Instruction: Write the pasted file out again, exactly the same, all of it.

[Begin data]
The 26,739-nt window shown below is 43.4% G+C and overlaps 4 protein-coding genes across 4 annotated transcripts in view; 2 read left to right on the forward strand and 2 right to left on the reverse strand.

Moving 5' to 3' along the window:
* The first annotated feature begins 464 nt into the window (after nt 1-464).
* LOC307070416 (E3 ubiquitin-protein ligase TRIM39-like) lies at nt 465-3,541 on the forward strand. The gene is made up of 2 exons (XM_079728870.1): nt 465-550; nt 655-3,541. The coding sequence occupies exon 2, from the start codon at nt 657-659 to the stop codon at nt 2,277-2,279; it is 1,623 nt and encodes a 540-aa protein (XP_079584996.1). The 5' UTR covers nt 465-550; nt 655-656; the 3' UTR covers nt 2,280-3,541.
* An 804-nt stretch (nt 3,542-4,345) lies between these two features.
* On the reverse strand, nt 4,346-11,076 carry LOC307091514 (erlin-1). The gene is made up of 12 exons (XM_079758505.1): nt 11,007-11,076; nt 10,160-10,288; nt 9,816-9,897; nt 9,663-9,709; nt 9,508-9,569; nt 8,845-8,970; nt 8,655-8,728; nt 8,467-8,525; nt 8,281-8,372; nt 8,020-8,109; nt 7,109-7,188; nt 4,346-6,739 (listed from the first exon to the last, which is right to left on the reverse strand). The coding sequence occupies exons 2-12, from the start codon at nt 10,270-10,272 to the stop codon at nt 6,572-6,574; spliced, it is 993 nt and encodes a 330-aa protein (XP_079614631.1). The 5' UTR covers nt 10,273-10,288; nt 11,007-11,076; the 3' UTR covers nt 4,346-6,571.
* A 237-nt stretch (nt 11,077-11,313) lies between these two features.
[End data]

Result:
The 26,739-nt window shown below is 43.4% G+C and overlaps 4 protein-coding genes across 4 annotated transcripts in view; 2 read left to right on the forward strand and 2 right to left on the reverse strand.

Moving 5' to 3' along the window:
* The first annotated feature begins 464 nt into the window (after nt 1-464).
* LOC307070416 (E3 ubiquitin-protein ligase TRIM39-like) lies at nt 465-3,541 on the forward strand. The gene is made up of 2 exons (XM_079728870.1): nt 465-550; nt 655-3,541. The coding sequence occupies exon 2, from the start codon at nt 657-659 to the stop codon at nt 2,277-2,279; it is 1,623 nt and encodes a 540-aa protein (XP_079584996.1). The 5' UTR covers nt 465-550; nt 655-656; the 3' UTR covers nt 2,280-3,541.
* An 804-nt stretch (nt 3,542-4,345) lies between these two features.
* On the reverse strand, nt 4,346-11,076 carry LOC307091514 (erlin-1). The gene is made up of 12 exons (XM_079758505.1): nt 11,007-11,076; nt 10,160-10,288; nt 9,816-9,897; nt 9,663-9,709; nt 9,508-9,569; nt 8,845-8,970; nt 8,655-8,728; nt 8,467-8,525; nt 8,281-8,372; nt 8,020-8,109; nt 7,109-7,188; nt 4,346-6,739 (listed from the first exon to the last, which is right to left on the reverse strand). The coding sequence occupies exons 2-12, from the start codon at nt 10,270-10,272 to the stop codon at nt 6,572-6,574; spliced, it is 993 nt and encodes a 330-aa protein (XP_079614631.1). The 5' UTR covers nt 10,273-10,288; nt 11,007-11,076; the 3' UTR covers nt 4,346-6,571.
* A 237-nt stretch (nt 11,077-11,313) lies between these two features.